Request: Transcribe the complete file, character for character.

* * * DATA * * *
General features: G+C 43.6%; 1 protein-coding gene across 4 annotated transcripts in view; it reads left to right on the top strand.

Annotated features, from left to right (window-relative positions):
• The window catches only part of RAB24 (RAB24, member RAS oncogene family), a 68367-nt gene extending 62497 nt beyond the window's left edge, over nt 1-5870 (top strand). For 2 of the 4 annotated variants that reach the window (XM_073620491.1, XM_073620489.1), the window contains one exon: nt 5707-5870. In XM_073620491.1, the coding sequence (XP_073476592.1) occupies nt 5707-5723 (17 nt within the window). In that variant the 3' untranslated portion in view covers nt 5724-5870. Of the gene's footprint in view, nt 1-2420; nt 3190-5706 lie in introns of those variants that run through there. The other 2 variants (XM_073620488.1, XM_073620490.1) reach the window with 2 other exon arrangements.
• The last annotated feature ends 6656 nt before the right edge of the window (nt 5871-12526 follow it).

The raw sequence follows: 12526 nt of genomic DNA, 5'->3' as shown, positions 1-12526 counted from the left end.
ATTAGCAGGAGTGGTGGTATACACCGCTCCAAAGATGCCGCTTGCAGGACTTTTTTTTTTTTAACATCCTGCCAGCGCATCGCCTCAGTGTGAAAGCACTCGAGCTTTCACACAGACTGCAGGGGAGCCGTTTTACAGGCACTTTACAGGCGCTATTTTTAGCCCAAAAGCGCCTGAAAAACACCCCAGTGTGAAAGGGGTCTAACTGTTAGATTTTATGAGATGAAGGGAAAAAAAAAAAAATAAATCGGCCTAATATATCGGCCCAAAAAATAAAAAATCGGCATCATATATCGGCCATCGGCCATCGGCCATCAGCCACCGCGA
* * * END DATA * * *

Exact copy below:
General features: G+C 43.6%; 1 protein-coding gene across 4 annotated transcripts in view; it reads left to right on the top strand.

Annotated features, from left to right (window-relative positions):
• The window catches only part of RAB24 (RAB24, member RAS oncogene family), a 68367-nt gene extending 62497 nt beyond the window's left edge, over nt 1-5870 (top strand). For 2 of the 4 annotated variants that reach the window (XM_073620491.1, XM_073620489.1), the window contains one exon: nt 5707-5870. In XM_073620491.1, the coding sequence (XP_073476592.1) occupies nt 5707-5723 (17 nt within the window). In that variant the 3' untranslated portion in view covers nt 5724-5870. Of the gene's footprint in view, nt 1-2420; nt 3190-5706 lie in introns of those variants that run through there. The other 2 variants (XM_073620488.1, XM_073620490.1) reach the window with 2 other exon arrangements.
• The last annotated feature ends 6656 nt before the right edge of the window (nt 5871-12526 follow it).

The raw sequence follows: 12526 nt of genomic DNA, 5'->3' as shown, positions 1-12526 counted from the left end.
ATTAGCAGGAGTGGTGGTATACACCGCTCCAAAGATGCCGCTTGCAGGACTTTTTTTTTTTTAACATCCTGCCAGCGCATCGCCTCAGTGTGAAAGCACTCGAGCTTTCACACAGACTGCAGGGGAGCCGTTTTACAGGCACTTTACAGGCGCTATTTTTAGCCCAAAAGCGCCTGAAAAACACCCCAGTGTGAAAGGGGTCTAACTGTTAGATTTTATGAGATGAAGGGAAAAAAAAAAAAATAAATCGGCCTAATATATCGGCCCAAAAAATAAAAAATCGGCATCATATATCGGCCATCGGCCATCGGCCATCAGCCACCGCGA